Who We Are

Our vision + mission

We envision a world where the tech industry is responsible for building widespread economic prosperity and is held accountable for the economic harm it creates in our communities. 

We raise public consciousness about economic equity issues resulting from the tech industry’s products and practices and advocate for change that ensures tech’s evolution benefits everyone.

Our approach

The tech industry plays a consequential role in our society and within our communities. We want to see tech foster prosperity, not exacerbate inequity.

We’re addressing how tech intersects with the most consequential areas of the economy for everyday people: where they live (housing) and the conditions under which they work (labor). 

Tackling tech’s intersection with economic equity requires a multi-faceted approach. We:

  • Raise public consciousness about emerging areas where tech companies create economic inequity.
  • Articulate and advocate for regulation and the adoption of industry-wide standards to address the harms and opportunities we identify.
  • Support implementation and enforcement of these regulatory agendas and industry standards.

Our story

TechEquity was founded in 2016 to answer a simple but ambitious question: what would it take for the growth of the tech industry to benefit everyone?  

Tackling that question led us down many paths—some that became obvious very quickly, like the need to address the housing affordability crisis in and around Silicon Valley, and others that emerged as our work progressed, like raising awareness about the hidden inequities within the supply chain of tech’s labor force. In that time, we proudly took on campaigns that address the roots of economic inequality: building and winning historic and first-in-the-nation legislation, developing civic tech tools to empower our communities, and offering comprehensive and practical recommendations to change the tech industry for the better.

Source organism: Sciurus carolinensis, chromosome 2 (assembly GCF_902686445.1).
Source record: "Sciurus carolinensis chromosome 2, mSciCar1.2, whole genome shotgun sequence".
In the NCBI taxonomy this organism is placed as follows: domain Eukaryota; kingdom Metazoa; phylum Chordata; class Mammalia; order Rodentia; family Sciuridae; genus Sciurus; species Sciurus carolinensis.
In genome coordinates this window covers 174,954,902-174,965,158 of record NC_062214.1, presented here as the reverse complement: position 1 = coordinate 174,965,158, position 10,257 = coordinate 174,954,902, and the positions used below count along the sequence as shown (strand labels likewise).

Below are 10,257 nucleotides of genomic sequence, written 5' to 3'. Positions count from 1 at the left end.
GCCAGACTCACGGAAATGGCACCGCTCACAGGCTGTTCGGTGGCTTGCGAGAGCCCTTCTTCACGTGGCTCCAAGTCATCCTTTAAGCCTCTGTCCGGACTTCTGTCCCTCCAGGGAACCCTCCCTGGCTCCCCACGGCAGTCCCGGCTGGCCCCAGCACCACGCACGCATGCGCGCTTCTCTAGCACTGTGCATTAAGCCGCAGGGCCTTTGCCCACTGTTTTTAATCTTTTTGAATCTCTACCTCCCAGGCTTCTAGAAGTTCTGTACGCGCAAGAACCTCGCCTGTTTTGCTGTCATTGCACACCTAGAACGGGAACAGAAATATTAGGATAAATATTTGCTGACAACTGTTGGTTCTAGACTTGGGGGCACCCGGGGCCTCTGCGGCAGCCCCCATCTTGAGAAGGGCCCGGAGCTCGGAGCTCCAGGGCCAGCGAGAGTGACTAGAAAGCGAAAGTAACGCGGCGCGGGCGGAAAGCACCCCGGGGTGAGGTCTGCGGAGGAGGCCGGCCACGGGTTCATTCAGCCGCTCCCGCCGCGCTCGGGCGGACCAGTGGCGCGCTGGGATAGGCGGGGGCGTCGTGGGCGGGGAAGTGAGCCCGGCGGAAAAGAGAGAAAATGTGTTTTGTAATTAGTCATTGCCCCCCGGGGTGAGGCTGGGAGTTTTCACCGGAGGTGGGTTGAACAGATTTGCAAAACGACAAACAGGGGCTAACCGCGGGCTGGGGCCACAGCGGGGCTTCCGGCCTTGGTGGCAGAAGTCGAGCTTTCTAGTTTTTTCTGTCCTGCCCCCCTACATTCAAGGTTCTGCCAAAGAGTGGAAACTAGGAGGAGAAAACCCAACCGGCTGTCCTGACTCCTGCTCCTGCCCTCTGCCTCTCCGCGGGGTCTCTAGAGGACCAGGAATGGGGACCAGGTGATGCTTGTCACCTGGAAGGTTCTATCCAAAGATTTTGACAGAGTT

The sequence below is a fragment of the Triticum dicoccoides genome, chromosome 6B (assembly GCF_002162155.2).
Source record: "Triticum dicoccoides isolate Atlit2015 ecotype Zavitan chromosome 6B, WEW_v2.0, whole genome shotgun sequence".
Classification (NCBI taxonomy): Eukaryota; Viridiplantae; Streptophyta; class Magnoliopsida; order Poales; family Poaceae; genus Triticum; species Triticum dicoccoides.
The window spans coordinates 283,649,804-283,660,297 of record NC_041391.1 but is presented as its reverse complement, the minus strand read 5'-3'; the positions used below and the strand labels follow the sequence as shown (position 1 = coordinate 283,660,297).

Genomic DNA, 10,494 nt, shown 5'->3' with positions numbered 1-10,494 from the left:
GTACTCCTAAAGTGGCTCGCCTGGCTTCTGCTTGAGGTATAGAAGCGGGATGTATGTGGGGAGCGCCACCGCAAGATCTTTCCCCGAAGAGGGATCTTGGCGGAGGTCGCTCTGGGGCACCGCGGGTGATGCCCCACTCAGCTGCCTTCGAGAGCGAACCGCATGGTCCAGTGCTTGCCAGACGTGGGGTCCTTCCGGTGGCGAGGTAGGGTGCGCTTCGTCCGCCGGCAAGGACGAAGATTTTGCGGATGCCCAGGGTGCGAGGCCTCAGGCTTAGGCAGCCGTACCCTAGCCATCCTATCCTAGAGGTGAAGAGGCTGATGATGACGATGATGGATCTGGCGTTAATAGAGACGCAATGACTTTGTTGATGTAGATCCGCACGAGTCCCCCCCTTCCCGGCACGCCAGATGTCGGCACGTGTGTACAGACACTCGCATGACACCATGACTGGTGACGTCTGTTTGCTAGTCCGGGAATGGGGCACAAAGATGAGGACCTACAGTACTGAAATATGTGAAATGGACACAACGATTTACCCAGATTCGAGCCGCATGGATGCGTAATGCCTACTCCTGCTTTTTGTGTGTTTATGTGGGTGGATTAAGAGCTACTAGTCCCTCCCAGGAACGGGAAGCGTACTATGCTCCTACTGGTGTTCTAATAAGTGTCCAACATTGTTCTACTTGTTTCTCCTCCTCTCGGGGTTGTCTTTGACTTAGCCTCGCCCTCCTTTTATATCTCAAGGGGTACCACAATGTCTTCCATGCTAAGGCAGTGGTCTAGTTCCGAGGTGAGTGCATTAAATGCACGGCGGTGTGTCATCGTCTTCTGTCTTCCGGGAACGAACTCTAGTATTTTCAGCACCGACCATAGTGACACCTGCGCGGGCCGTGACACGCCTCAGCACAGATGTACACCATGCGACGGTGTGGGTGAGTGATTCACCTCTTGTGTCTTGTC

Our Core Values

Our core values make up the organization’s belief system, which guides our approach externally and internally.

Racism is embedded in our economic, political, and social systems. It’s embedded in us all. As we pursue our mission, we practice anti-racism both internally in our organizational practices and externally in our education, our public policy advocacy, and in our industry recommendations. That means being explicit about how racism and racial bias are produced and maintained in our issue areas, and crafting policy solutions that build racial equity in response.

We know that in order to achieve true economic justice and resilience for all, we need bold solutions to our urgent problems. At the same time, our approach to developing these solutions must be grounded in a deep understanding of history and strong trusted relationships with the most impacted communities. We can’t hack our way out of these problems; we need to work together to enact thoughtful, long-term solutions.